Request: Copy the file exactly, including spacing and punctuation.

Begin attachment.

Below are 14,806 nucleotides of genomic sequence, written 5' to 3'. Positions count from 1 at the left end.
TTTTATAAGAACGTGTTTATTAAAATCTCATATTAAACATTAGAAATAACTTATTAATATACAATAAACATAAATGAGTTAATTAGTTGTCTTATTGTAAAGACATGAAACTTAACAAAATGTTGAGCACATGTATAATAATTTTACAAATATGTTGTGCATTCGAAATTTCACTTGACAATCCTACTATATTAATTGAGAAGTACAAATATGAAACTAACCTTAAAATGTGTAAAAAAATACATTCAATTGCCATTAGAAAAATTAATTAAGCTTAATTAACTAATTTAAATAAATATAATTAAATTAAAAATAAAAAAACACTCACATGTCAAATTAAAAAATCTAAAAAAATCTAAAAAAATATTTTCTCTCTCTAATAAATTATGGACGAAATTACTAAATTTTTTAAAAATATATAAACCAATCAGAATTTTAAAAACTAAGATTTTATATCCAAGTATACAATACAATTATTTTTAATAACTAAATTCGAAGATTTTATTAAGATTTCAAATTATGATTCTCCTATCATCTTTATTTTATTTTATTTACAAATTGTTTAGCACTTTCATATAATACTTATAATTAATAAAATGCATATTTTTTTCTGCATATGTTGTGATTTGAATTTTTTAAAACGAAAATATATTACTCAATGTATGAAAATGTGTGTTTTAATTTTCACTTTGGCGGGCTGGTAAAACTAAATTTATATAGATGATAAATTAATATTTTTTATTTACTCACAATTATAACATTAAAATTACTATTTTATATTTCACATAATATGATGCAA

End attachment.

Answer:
Below are 14,806 nucleotides of genomic sequence, written 5' to 3'. Positions count from 1 at the left end.
TTTTATAAGAACGTGTTTATTAAAATCTCATATTAAACATTAGAAATAACTTATTAATATACAATAAACATAAATGAGTTAATTAGTTGTCTTATTGTAAAGACATGAAACTTAACAAAATGTTGAGCACATGTATAATAATTTTACAAATATGTTGTGCATTCGAAATTTCACTTGACAATCCTACTATATTAATTGAGAAGTACAAATATGAAACTAACCTTAAAATGTGTAAAAAAATACATTCAATTGCCATTAGAAAAATTAATTAAGCTTAATTAACTAATTTAAATAAATATAATTAAATTAAAAATAAAAAAACACTCACATGTCAAATTAAAAAATCTAAAAAAATCTAAAAAAATATTTTCTCTCTCTAATAAATTATGGACGAAATTACTAAATTTTTTAAAAATATATAAACCAATCAGAATTTTAAAAACTAAGATTTTATATCCAAGTATACAATACAATTATTTTTAATAACTAAATTCGAAGATTTTATTAAGATTTCAAATTATGATTCTCCTATCATCTTTATTTTATTTTATTTACAAATTGTTTAGCACTTTCATATAATACTTATAATTAATAAAATGCATATTTTTTTCTGCATATGTTGTGATTTGAATTTTTTAAAACGAAAATATATTACTCAATGTATGAAAATGTGTGTTTTAATTTTCACTTTGGCGGGCTGGTAAAACTAAATTTATATAGATGATAAATTAATATTTTTTATTTACTCACAATTATAACATTAAAATTACTATTTTATATTTCACATAATATGATGCAA